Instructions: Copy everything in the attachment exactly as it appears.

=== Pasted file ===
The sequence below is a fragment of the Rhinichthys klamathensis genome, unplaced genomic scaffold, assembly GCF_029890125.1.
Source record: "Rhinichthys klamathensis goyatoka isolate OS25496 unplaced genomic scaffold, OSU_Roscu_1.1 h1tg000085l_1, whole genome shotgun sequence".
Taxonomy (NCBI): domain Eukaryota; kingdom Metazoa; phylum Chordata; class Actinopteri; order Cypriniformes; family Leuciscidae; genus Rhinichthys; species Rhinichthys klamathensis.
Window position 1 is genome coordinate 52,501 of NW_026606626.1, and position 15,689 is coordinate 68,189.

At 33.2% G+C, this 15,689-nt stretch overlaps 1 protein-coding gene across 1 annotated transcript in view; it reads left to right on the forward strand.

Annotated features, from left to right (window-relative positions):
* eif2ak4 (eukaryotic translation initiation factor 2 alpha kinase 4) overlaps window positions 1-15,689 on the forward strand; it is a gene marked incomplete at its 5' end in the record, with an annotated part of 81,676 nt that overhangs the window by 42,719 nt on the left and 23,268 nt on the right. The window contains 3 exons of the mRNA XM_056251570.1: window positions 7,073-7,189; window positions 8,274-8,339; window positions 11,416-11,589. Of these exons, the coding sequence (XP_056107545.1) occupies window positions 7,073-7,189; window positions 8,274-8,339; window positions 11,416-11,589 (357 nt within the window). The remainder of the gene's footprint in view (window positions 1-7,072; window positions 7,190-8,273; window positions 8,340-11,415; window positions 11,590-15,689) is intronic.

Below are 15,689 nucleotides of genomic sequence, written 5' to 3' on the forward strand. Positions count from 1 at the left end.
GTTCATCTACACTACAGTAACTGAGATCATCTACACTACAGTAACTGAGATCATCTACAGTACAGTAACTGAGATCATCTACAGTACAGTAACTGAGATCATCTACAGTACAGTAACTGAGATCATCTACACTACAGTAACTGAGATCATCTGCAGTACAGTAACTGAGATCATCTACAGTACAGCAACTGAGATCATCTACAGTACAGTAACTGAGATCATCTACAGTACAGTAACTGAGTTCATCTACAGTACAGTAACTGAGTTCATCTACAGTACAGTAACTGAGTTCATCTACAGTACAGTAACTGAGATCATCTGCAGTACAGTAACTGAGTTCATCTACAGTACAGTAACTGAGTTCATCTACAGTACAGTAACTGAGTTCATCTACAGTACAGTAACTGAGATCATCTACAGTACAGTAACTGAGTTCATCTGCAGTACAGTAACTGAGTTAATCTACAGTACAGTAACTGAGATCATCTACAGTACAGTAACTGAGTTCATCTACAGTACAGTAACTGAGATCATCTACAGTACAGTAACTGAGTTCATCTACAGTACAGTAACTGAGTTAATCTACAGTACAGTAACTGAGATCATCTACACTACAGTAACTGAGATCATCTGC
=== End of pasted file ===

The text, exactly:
The sequence below is a fragment of the Rhinichthys klamathensis genome, unplaced genomic scaffold, assembly GCF_029890125.1.
Source record: "Rhinichthys klamathensis goyatoka isolate OS25496 unplaced genomic scaffold, OSU_Roscu_1.1 h1tg000085l_1, whole genome shotgun sequence".
Taxonomy (NCBI): domain Eukaryota; kingdom Metazoa; phylum Chordata; class Actinopteri; order Cypriniformes; family Leuciscidae; genus Rhinichthys; species Rhinichthys klamathensis.
Window position 1 is genome coordinate 52,501 of NW_026606626.1, and position 15,689 is coordinate 68,189.

At 33.2% G+C, this 15,689-nt stretch overlaps 1 protein-coding gene across 1 annotated transcript in view; it reads left to right on the forward strand.

Annotated features, from left to right (window-relative positions):
* eif2ak4 (eukaryotic translation initiation factor 2 alpha kinase 4) overlaps window positions 1-15,689 on the forward strand; it is a gene marked incomplete at its 5' end in the record, with an annotated part of 81,676 nt that overhangs the window by 42,719 nt on the left and 23,268 nt on the right. The window contains 3 exons of the mRNA XM_056251570.1: window positions 7,073-7,189; window positions 8,274-8,339; window positions 11,416-11,589. Of these exons, the coding sequence (XP_056107545.1) occupies window positions 7,073-7,189; window positions 8,274-8,339; window positions 11,416-11,589 (357 nt within the window). The remainder of the gene's footprint in view (window positions 1-7,072; window positions 7,190-8,273; window positions 8,340-11,415; window positions 11,590-15,689) is intronic.

Below are 15,689 nucleotides of genomic sequence, written 5' to 3' on the forward strand. Positions count from 1 at the left end.
GTTCATCTACACTACAGTAACTGAGATCATCTACACTACAGTAACTGAGATCATCTACAGTACAGTAACTGAGATCATCTACAGTACAGTAACTGAGATCATCTACAGTACAGTAACTGAGATCATCTACACTACAGTAACTGAGATCATCTGCAGTACAGTAACTGAGATCATCTACAGTACAGCAACTGAGATCATCTACAGTACAGTAACTGAGATCATCTACAGTACAGTAACTGAGTTCATCTACAGTACAGTAACTGAGTTCATCTACAGTACAGTAACTGAGTTCATCTACAGTACAGTAACTGAGATCATCTGCAGTACAGTAACTGAGTTCATCTACAGTACAGTAACTGAGTTCATCTACAGTACAGTAACTGAGTTCATCTACAGTACAGTAACTGAGATCATCTACAGTACAGTAACTGAGTTCATCTGCAGTACAGTAACTGAGTTAATCTACAGTACAGTAACTGAGATCATCTACAGTACAGTAACTGAGTTCATCTACAGTACAGTAACTGAGATCATCTACAGTACAGTAACTGAGTTCATCTACAGTACAGTAACTGAGTTAATCTACAGTACAGTAACTGAGATCATCTACACTACAGTAACTGAGATCATCTGC